The Most Dangerous Thing About China: Americans' Attitudes

Shoe shopping in Beijing Photograph by Nelson Ching/Bloomberg

Most Americans are scared of China’s economic expansion. They hear their leaders talk about intellectual-property theft, military buildups, political intrigue, and stolen jobs. This rhetoric could backfire on the U.S. economy and limit opportunities for the next generation.

Almost half of Americans—46 percent—say they believe “China’s growth will have a negative impact on the U.S. economy,” according to a recent survey by the Boston Consulting Group (BCG) of 4,000 consumers in China, the U.S., and the U.K. To put a finer point on it, only 20 percent of Americans said they disagreed with that statement.

This view is misguided—and reinforced by pundits and politicians. In recent debates, each presidential candidate argued he is tougher on China than the other. Americans are being sold a bill of goods—that China’s growth is the U.S.’s loss. It simply is not true. It is not a zero-sum game.

China’s growth—specifically, the huge increase in spending by Chinese, the largest expansion of a consumer market in history—represents one of America’s best chances for future prosperity. Imagine 1.3 billion people with annual incomes rising from $4,000 to $12,000 over the next decade. They want brands—often U.S. brands. The U.S. has the resources and intelligence to become China’s leading trading partner and capture the benefits.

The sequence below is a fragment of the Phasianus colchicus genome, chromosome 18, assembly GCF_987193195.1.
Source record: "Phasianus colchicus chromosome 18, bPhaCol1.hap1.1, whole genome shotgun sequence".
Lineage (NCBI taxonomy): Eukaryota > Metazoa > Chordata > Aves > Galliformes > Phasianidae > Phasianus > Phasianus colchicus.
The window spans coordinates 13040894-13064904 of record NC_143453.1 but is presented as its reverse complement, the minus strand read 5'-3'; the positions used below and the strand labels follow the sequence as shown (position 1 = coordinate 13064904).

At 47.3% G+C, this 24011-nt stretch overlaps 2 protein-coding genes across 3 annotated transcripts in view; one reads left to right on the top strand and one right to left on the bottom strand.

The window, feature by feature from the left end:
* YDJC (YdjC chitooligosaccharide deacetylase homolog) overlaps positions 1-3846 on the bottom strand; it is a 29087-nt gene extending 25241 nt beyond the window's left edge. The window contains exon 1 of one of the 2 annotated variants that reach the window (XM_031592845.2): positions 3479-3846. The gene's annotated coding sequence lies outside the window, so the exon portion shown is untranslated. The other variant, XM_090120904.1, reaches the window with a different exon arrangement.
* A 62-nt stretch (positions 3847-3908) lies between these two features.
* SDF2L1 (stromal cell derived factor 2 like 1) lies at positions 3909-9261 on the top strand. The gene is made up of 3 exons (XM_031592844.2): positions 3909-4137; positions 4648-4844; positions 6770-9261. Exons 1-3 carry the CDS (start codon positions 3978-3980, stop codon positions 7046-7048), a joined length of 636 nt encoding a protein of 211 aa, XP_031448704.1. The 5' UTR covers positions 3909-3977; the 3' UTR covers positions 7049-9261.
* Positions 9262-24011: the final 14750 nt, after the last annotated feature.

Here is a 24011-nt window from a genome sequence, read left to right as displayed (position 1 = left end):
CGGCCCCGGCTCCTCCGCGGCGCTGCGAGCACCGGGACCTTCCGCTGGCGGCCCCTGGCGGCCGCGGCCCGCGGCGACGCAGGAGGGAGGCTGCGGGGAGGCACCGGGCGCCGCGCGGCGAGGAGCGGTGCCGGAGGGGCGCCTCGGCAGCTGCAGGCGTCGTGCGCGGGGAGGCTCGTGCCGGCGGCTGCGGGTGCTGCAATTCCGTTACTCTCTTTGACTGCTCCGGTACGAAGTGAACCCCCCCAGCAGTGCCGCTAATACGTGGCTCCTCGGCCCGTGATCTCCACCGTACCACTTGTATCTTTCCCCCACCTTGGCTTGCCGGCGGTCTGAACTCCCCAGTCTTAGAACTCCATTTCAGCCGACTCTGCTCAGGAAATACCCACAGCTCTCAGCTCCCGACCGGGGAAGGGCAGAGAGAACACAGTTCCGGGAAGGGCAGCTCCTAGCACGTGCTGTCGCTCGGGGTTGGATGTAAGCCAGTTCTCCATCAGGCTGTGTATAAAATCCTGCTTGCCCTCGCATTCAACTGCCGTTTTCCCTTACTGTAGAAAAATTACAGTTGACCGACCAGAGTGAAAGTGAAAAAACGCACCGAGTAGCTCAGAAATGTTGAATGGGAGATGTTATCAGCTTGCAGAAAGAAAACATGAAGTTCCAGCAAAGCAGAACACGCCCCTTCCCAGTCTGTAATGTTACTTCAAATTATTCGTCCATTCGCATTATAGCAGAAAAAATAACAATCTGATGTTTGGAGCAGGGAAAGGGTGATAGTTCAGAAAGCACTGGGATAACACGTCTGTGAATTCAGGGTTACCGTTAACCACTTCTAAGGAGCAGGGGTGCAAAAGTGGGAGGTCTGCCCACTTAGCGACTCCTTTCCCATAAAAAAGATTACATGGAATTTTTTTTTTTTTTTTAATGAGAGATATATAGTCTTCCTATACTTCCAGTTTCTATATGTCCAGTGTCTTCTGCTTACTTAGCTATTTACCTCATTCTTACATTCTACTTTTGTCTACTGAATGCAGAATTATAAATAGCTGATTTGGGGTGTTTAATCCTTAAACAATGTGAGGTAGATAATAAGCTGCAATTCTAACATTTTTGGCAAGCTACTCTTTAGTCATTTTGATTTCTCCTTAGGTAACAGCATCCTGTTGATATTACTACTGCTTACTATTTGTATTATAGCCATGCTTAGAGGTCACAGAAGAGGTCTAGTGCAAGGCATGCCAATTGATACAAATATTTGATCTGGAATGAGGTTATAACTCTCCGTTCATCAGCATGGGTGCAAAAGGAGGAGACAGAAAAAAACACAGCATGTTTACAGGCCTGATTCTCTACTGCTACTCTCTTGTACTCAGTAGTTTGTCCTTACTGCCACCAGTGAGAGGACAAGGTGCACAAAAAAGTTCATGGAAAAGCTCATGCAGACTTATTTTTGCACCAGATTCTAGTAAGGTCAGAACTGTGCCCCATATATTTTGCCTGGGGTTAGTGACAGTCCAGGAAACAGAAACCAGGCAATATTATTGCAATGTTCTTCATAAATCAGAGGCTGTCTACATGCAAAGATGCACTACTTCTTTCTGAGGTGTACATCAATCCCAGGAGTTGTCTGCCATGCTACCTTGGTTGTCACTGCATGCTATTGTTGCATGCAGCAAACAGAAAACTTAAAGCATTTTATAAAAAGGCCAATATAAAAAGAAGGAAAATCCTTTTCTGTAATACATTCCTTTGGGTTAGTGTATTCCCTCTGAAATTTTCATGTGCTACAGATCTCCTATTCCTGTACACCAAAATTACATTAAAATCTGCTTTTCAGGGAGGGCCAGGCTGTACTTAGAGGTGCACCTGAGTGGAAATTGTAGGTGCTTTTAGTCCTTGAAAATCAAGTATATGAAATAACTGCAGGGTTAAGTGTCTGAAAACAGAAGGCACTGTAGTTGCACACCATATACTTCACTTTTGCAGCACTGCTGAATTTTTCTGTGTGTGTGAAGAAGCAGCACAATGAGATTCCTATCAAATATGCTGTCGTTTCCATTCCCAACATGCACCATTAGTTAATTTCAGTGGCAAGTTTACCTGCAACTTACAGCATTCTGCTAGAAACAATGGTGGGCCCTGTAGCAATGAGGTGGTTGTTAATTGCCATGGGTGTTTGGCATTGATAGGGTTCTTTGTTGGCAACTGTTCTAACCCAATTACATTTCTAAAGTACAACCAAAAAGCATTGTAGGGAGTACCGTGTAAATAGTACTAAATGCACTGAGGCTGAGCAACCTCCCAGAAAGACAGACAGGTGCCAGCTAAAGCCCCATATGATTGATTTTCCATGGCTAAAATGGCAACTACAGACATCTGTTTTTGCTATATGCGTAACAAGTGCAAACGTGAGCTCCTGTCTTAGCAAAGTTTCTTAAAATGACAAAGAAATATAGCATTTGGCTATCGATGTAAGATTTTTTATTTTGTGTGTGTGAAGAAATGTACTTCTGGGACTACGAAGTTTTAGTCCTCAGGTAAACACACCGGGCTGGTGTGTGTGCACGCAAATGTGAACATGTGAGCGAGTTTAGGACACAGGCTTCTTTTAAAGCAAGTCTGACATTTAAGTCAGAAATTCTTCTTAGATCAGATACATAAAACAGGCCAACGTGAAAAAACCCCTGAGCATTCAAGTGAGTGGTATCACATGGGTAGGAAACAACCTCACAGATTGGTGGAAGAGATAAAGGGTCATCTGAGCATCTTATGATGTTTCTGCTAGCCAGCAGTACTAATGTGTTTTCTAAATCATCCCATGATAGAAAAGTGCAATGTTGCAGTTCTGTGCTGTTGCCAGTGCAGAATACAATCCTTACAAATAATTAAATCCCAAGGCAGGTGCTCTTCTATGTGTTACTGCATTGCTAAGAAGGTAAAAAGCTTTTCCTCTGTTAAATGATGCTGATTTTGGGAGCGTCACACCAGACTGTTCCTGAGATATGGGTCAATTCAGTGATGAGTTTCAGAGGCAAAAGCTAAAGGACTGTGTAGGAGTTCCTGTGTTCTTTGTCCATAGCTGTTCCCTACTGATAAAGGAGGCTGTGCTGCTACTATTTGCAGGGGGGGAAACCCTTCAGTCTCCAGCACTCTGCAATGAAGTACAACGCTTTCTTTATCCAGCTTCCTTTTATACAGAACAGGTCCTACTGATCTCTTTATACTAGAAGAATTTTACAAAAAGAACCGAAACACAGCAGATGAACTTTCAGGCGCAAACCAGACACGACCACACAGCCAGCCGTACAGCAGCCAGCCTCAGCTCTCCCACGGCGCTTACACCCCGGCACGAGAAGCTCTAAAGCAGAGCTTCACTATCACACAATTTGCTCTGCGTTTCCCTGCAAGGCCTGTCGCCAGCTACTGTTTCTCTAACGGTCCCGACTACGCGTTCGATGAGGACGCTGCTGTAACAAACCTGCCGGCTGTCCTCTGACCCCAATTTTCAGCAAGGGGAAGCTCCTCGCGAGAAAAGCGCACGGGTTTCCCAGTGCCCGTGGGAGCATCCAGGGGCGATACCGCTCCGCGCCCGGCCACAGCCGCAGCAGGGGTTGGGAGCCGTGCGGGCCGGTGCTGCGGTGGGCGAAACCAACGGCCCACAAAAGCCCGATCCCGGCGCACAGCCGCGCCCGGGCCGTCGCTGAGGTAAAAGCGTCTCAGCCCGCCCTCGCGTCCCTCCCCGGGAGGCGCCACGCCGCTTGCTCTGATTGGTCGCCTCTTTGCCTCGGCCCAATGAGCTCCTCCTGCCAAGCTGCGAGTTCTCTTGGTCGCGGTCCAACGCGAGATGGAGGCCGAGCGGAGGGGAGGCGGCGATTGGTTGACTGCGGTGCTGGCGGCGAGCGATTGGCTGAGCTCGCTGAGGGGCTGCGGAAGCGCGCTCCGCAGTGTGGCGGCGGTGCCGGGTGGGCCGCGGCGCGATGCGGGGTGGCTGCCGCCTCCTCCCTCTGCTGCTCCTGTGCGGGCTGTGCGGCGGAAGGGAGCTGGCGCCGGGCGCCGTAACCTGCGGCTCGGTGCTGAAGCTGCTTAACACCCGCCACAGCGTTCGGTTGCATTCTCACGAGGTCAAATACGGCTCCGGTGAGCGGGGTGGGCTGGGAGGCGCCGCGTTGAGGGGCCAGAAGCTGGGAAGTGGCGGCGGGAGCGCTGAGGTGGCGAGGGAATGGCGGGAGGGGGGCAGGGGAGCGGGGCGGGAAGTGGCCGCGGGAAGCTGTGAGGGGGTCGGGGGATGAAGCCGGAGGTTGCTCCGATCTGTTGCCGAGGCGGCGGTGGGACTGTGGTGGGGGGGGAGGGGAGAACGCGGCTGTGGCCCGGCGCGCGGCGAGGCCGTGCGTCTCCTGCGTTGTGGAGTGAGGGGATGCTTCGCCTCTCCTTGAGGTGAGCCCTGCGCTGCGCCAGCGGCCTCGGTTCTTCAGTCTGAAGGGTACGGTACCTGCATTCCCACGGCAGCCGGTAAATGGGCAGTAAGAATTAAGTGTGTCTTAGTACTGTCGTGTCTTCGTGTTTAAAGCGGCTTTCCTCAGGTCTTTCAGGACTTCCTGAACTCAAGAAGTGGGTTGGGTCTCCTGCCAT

In our survey, 40 percent of Chinese people said they are planning to spend more money in the next 12 months than they did in the past 12—despite the current, and temporary, slowdown in China. By contrast, only 9 percent of U.S. consumers said they plan to spend more in the next year.

To prepare to benefit from China, Americans not only need to change their attitude and understand what Chinese consumers will want; they need to understand the skills required to deliver to China.

The siren song from China is the demand for food, cars, housing, health care, apparel, education, and solutions to environmental and water challenges. Americans can participate if they pursue the right technical skills. Engineers, biochemists, development economists, and finance and accounting experts will be among the winners.

Business leaders can set the stage by planning around the tremendous opportunity—and daunting risk—China presents. The volatility, obstacles, and number of ingenious and well-funded local competitors in China will explode, but so will the rewards of being a U.S. company that gets it right. Starbucks, Mondelez International, Yum! Brands, and General Motors exemplify getting it right in China now.

To provide Chinese consumers the right goods at the right prices, with the right features and margins, leaders need to always ask: Do we have the best and brightest deployed in China? Do we really understand Chinese consumers’ needs, hopes, and dreams? Are our aspirations big enough? Have we set investments at a high enough level?

Sadly, too few U.S. companies can answer “yes, yes, yes, yes.”

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